This is an excerpt from EERE Network News, a weekly electronic newsletter.

October 15, 2004

EERE-Funded Research Garners Ten Prestigious R&D 100 Awards

R&D 100 Award logo.

DOE's Office of Energy Efficiency and Renewable Energy (EERE) contributed to 10 of the year's top 100 technology developments with commercial potential, according to R&D Magazine, which presented its 42nd annual R&D 100 Awards on October 14th. The awards recognize the most promising new products, processes, materials, or software developed throughout the world and introduced to the market the previous year.

DOE's National Renewable Energy Laboratory contributed to two winning technologies relating to renewable energy: a robust and lightweight thin-film solar power module and an enzymatic process for converting cellulose (found in wood and grasses) to glucose, which can then be converted into fuels or chemicals.

Four award-winning technologies relate to industrial energy efficiency: DOE's Oak Ridge National Laboratory developed a system for heating high-performance aluminum forgings; DOE's Argonne National Laboratory helped develop a software model of a glass furnace; DOE's National Energy Technology Laboratory (NETL) and Sandia National Laboratories helped develop a radio imaging system that maps underground features to help mines avoid hazards; and NETL helped develop a system that replaces vibrating screen machines, used for tasks such as separating sand from gravel.

Four awards went to energy efficiency technologies for buildings and vehicles. NETL helped to develop a ceramic-based electrochromic window, which can be electronically dimmed to control glare and heat gain in buildings and vehicles. DOE's Lawrence Berkeley National Laboratory developed its own electrochromic window prototype using lower-cost metals such as nickel and manganese. Sandia developed a process to create brighter, more efficient light-emitting diodes (LEDs) for high-efficiency lights, which have applications in both buildings and vehicles. And Argonne developed the Powertrain System Analysis Toolkit software, which lets vehicle designers compare advanced powertrain configurations, including hybrid and fuel cell vehicles.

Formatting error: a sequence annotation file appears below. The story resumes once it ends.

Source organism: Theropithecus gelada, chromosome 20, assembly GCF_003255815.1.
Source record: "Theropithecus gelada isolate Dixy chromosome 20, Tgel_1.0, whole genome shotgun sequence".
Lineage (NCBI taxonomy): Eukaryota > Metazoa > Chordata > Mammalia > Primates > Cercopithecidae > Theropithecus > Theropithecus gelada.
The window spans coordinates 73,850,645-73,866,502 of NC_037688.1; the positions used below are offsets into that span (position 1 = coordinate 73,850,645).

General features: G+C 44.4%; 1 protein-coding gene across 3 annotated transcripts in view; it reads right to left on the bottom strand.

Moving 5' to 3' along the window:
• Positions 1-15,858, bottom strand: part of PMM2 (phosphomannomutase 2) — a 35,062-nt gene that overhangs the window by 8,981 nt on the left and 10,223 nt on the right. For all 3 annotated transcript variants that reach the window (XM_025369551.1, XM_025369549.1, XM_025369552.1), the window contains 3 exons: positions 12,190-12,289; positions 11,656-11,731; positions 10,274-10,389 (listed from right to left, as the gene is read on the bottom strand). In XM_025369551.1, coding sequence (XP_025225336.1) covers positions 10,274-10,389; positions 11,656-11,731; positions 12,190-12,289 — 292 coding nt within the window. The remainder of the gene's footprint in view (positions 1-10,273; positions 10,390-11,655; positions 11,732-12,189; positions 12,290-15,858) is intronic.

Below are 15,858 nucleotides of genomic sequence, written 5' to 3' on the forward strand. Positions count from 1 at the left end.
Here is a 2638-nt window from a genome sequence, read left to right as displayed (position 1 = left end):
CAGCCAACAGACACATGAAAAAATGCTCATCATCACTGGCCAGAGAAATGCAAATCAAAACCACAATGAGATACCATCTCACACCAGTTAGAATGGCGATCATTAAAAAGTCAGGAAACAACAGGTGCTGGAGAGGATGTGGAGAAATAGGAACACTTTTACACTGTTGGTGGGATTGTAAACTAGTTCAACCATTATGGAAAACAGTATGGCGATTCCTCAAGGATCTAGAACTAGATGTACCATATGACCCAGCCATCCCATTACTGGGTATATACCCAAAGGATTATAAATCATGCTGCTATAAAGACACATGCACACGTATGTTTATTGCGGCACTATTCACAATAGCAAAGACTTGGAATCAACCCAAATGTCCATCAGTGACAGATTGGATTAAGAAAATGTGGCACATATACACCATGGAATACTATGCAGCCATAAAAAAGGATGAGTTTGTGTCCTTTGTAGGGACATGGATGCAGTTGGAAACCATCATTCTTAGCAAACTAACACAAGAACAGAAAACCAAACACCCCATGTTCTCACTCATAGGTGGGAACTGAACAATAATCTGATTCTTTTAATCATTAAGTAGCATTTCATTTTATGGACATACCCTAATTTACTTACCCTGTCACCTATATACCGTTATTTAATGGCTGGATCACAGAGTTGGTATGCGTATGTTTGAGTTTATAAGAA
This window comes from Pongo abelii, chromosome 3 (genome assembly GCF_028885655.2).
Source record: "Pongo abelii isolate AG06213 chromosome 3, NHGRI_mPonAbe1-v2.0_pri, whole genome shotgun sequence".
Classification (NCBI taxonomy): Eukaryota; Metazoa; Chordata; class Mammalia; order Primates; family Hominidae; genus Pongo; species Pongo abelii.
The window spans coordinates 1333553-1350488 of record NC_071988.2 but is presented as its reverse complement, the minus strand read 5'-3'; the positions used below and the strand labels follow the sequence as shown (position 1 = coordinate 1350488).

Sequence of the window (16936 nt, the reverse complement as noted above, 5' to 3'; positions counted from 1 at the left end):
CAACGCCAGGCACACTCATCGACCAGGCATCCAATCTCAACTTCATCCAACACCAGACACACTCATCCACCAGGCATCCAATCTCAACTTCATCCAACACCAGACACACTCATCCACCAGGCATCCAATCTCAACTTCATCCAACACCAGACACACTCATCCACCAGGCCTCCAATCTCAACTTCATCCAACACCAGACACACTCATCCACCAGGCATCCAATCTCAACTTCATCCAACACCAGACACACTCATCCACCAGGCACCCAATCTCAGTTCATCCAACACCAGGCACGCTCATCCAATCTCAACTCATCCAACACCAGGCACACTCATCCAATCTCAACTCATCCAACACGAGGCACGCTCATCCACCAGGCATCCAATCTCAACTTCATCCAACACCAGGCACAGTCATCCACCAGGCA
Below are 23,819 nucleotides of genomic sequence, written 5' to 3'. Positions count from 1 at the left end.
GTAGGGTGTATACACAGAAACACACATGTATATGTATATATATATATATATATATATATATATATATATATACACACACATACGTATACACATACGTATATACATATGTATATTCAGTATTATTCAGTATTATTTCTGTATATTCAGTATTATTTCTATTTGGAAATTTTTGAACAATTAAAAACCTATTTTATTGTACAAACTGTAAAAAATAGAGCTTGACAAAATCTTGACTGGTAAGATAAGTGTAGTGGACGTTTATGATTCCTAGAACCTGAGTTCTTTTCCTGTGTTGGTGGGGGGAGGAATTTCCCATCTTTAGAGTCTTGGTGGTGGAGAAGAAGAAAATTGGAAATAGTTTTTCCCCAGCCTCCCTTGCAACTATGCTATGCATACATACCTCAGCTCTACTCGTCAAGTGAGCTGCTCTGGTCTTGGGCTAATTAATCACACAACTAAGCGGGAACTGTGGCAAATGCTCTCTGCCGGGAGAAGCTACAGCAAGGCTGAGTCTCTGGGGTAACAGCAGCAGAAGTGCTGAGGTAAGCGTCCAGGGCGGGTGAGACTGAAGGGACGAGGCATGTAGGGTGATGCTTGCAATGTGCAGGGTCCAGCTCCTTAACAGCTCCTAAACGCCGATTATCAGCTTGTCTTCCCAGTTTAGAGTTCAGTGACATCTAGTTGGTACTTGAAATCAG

Overall, DOE technologies won 36 of the 100 awards, including one that went to Argonne and NETL for a hydrogen-separation membrane technology. For more information about the awards, see the DOE press release, which includes links to press releases from the DOE national laboratories.

Awards also went to two energy-efficiency technologies that weren't developed by DOE: a high-efficiency air conditioner developed by Idalex Technologies, Inc., and a low-cost, high-temperature fuel cell membrane developed by Virginia Tech and Battelle. See R&D Magazine's descriptions of all R&D 100 Award winners or search for a specific winner in the R&D 100 Awards Archive.